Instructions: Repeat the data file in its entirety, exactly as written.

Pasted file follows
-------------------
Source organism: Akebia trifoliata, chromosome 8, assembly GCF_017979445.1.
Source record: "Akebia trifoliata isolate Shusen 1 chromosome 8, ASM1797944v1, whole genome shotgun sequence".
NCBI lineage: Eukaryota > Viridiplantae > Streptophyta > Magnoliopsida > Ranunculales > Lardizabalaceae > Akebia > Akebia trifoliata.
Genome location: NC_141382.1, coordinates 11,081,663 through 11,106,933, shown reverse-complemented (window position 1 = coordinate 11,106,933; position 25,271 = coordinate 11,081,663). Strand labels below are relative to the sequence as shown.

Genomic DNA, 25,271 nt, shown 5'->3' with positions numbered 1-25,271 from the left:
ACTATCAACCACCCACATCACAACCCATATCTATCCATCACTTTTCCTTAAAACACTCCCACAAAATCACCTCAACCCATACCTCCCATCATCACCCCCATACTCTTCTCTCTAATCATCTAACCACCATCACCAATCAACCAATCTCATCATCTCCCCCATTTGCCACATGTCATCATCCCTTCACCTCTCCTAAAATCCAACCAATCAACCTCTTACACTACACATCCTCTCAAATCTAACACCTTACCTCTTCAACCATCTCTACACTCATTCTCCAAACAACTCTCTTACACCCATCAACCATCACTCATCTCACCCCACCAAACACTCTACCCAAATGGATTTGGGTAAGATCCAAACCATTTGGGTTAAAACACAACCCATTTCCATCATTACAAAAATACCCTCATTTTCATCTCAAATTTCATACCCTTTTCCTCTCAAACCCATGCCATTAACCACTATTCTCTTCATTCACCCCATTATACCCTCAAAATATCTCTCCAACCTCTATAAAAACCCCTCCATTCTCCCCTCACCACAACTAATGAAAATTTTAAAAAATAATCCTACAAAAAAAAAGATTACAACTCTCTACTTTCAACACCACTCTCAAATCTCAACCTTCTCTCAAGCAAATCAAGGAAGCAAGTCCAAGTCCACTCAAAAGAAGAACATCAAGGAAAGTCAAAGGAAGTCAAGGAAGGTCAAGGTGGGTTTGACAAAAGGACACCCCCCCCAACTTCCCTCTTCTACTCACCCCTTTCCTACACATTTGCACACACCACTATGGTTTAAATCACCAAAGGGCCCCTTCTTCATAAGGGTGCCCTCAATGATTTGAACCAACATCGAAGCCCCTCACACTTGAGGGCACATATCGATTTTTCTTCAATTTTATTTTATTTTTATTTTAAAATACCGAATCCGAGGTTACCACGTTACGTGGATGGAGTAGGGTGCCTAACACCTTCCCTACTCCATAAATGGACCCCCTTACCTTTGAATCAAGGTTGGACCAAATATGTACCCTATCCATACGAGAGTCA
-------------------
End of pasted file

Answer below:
Source organism: Akebia trifoliata, chromosome 8, assembly GCF_017979445.1.
Source record: "Akebia trifoliata isolate Shusen 1 chromosome 8, ASM1797944v1, whole genome shotgun sequence".
NCBI lineage: Eukaryota > Viridiplantae > Streptophyta > Magnoliopsida > Ranunculales > Lardizabalaceae > Akebia > Akebia trifoliata.
Genome location: NC_141382.1, coordinates 11,081,663 through 11,106,933, shown reverse-complemented (window position 1 = coordinate 11,106,933; position 25,271 = coordinate 11,081,663). Strand labels below are relative to the sequence as shown.

Genomic DNA, 25,271 nt, shown 5'->3' with positions numbered 1-25,271 from the left:
ACTATCAACCACCCACATCACAACCCATATCTATCCATCACTTTTCCTTAAAACACTCCCACAAAATCACCTCAACCCATACCTCCCATCATCACCCCCATACTCTTCTCTCTAATCATCTAACCACCATCACCAATCAACCAATCTCATCATCTCCCCCATTTGCCACATGTCATCATCCCTTCACCTCTCCTAAAATCCAACCAATCAACCTCTTACACTACACATCCTCTCAAATCTAACACCTTACCTCTTCAACCATCTCTACACTCATTCTCCAAACAACTCTCTTACACCCATCAACCATCACTCATCTCACCCCACCAAACACTCTACCCAAATGGATTTGGGTAAGATCCAAACCATTTGGGTTAAAACACAACCCATTTCCATCATTACAAAAATACCCTCATTTTCATCTCAAATTTCATACCCTTTTCCTCTCAAACCCATGCCATTAACCACTATTCTCTTCATTCACCCCATTATACCCTCAAAATATCTCTCCAACCTCTATAAAAACCCCTCCATTCTCCCCTCACCACAACTAATGAAAATTTTAAAAAATAATCCTACAAAAAAAAAGATTACAACTCTCTACTTTCAACACCACTCTCAAATCTCAACCTTCTCTCAAGCAAATCAAGGAAGCAAGTCCAAGTCCACTCAAAAGAAGAACATCAAGGAAAGTCAAAGGAAGTCAAGGAAGGTCAAGGTGGGTTTGACAAAAGGACACCCCCCCCAACTTCCCTCTTCTACTCACCCCTTTCCTACACATTTGCACACACCACTATGGTTTAAATCACCAAAGGGCCCCTTCTTCATAAGGGTGCCCTCAATGATTTGAACCAACATCGAAGCCCCTCACACTTGAGGGCACATATCGATTTTTCTTCAATTTTATTTTATTTTTATTTTAAAATACCGAATCCGAGGTTACCACGTTACGTGGATGGAGTAGGGTGCCTAACACCTTCCCTACTCCATAAATGGACCCCCTTACCTTTGAATCAAGGTTGGACCAAATATGTACCCTATCCATACGAGAGTCA